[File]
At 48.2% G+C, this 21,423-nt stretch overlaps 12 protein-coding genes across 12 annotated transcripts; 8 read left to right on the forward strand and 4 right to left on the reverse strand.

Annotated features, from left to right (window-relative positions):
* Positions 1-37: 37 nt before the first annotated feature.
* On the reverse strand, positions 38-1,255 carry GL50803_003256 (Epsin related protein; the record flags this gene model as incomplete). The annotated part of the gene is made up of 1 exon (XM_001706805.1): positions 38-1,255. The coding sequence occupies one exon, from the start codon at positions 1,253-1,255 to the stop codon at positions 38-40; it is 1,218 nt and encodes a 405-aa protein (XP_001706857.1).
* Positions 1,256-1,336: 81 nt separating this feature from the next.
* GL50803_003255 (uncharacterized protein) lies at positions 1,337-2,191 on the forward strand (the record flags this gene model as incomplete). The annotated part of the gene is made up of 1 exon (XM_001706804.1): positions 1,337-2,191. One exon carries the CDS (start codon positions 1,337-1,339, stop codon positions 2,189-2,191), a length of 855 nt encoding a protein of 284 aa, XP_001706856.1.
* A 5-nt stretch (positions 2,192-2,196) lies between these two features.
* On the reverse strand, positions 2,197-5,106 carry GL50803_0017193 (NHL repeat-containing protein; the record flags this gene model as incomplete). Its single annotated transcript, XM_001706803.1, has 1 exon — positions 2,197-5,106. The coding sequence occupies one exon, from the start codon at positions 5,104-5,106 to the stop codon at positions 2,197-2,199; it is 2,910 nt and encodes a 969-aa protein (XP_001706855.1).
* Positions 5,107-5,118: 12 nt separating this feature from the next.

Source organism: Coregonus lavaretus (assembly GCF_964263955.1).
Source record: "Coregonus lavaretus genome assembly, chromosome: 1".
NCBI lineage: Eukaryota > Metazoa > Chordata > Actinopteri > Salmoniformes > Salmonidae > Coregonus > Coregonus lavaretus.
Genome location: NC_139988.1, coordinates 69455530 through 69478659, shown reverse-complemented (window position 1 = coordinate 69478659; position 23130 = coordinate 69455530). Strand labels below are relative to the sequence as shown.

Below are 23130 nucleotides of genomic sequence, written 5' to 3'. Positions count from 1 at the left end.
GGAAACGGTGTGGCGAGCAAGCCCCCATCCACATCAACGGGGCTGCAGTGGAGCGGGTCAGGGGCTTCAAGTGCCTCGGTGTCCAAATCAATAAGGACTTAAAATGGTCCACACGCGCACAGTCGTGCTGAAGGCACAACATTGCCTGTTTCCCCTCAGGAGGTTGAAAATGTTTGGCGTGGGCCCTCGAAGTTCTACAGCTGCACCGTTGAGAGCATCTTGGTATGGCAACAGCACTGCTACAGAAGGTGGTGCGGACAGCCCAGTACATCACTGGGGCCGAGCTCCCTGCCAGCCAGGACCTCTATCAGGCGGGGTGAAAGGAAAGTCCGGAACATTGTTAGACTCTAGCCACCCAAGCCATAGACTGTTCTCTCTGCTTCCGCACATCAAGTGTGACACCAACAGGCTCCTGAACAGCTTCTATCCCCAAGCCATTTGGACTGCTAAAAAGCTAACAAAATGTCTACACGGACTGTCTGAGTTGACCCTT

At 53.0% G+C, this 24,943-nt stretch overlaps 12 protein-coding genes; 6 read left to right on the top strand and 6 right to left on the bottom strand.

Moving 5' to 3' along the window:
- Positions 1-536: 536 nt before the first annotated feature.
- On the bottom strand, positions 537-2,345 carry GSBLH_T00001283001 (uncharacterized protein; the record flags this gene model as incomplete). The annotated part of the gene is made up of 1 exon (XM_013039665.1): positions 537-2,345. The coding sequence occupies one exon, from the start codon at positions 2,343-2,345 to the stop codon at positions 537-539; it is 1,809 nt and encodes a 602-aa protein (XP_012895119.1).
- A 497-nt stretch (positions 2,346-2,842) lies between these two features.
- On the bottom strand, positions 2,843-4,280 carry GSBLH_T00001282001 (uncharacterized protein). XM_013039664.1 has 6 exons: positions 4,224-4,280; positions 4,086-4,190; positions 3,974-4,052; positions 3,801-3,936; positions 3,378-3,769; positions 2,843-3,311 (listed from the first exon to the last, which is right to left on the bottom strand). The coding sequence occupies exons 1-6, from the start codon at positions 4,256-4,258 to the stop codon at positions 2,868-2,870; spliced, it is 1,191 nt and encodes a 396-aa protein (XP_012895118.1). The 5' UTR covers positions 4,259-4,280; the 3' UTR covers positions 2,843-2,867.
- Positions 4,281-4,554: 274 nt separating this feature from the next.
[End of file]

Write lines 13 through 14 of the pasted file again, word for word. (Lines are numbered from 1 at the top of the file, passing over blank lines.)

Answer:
Genome location: NC_139988.1, coordinates 69455530 through 69478659, shown reverse-complemented (window position 1 = coordinate 69478659; position 23130 = coordinate 69455530). Strand labels below are relative to the sequence as shown.

Below are 23130 nucleotides of genomic sequence, written 5' to 3'. Positions count from 1 at the left end.